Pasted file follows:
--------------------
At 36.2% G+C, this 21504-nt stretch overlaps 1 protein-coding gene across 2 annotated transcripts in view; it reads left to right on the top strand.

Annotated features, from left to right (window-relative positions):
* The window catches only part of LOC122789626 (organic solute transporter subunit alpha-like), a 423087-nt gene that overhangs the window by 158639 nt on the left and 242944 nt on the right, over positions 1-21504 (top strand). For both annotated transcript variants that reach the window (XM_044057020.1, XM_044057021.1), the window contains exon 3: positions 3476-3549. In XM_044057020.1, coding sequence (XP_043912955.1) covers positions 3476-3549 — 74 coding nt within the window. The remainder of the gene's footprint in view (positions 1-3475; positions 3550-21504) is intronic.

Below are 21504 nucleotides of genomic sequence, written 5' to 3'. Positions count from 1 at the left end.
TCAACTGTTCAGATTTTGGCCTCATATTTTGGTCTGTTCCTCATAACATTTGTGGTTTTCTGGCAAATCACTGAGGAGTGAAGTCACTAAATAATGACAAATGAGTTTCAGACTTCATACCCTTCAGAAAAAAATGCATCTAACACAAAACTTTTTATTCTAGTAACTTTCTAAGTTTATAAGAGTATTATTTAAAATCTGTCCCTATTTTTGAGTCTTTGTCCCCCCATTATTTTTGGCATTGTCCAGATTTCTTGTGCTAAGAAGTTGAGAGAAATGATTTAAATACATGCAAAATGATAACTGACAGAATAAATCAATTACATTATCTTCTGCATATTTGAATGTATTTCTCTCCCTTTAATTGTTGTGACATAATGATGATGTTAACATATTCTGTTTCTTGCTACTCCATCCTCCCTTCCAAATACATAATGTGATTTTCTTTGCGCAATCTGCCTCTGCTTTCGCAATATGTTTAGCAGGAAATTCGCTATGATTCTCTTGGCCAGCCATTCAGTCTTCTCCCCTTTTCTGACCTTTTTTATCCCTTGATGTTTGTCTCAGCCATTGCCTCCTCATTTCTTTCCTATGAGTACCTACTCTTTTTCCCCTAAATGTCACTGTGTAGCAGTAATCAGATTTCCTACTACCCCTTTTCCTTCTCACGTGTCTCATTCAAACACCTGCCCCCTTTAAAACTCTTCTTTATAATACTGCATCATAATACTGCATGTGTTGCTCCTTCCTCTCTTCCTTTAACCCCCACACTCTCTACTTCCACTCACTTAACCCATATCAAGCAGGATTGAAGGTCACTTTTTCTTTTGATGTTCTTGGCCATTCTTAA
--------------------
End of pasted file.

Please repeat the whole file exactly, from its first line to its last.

At 36.2% G+C, this 21504-nt stretch overlaps 1 protein-coding gene across 2 annotated transcripts in view; it reads left to right on the top strand.

Annotated features, from left to right (window-relative positions):
* The window catches only part of LOC122789626 (organic solute transporter subunit alpha-like), a 423087-nt gene that overhangs the window by 158639 nt on the left and 242944 nt on the right, over positions 1-21504 (top strand). For both annotated transcript variants that reach the window (XM_044057020.1, XM_044057021.1), the window contains exon 3: positions 3476-3549. In XM_044057020.1, coding sequence (XP_043912955.1) covers positions 3476-3549 — 74 coding nt within the window. The remainder of the gene's footprint in view (positions 1-3475; positions 3550-21504) is intronic.

Below are 21504 nucleotides of genomic sequence, written 5' to 3'. Positions count from 1 at the left end.
TCAACTGTTCAGATTTTGGCCTCATATTTTGGTCTGTTCCTCATAACATTTGTGGTTTTCTGGCAAATCACTGAGGAGTGAAGTCACTAAATAATGACAAATGAGTTTCAGACTTCATACCCTTCAGAAAAAAATGCATCTAACACAAAACTTTTTATTCTAGTAACTTTCTAAGTTTATAAGAGTATTATTTAAAATCTGTCCCTATTTTTGAGTCTTTGTCCCCCCATTATTTTTGGCATTGTCCAGATTTCTTGTGCTAAGAAGTTGAGAGAAATGATTTAAATACATGCAAAATGATAACTGACAGAATAAATCAATTACATTATCTTCTGCATATTTGAATGTATTTCTCTCCCTTTAATTGTTGTGACATAATGATGATGTTAACATATTCTGTTTCTTGCTACTCCATCCTCCCTTCCAAATACATAATGTGATTTTCTTTGCGCAATCTGCCTCTGCTTTCGCAATATGTTTAGCAGGAAATTCGCTATGATTCTCTTGGCCAGCCATTCAGTCTTCTCCCCTTTTCTGACCTTTTTTATCCCTTGATGTTTGTCTCAGCCATTGCCTCCTCATTTCTTTCCTATGAGTACCTACTCTTTTTCCCCTAAATGTCACTGTGTAGCAGTAATCAGATTTCCTACTACCCCTTTTCCTTCTCACGTGTCTCATTCAAACACCTGCCCCCTTTAAAACTCTTCTTTATAATACTGCATCATAATACTGCATGTGTTGCTCCTTCCTCTCTTCCTTTAACCCCCACACTCTCTACTTCCACTCACTTAACCCATATCAAGCAGGATTGAAGGTCACTTTTTCTTTTGATGTTCTTGGCCATTCTTAA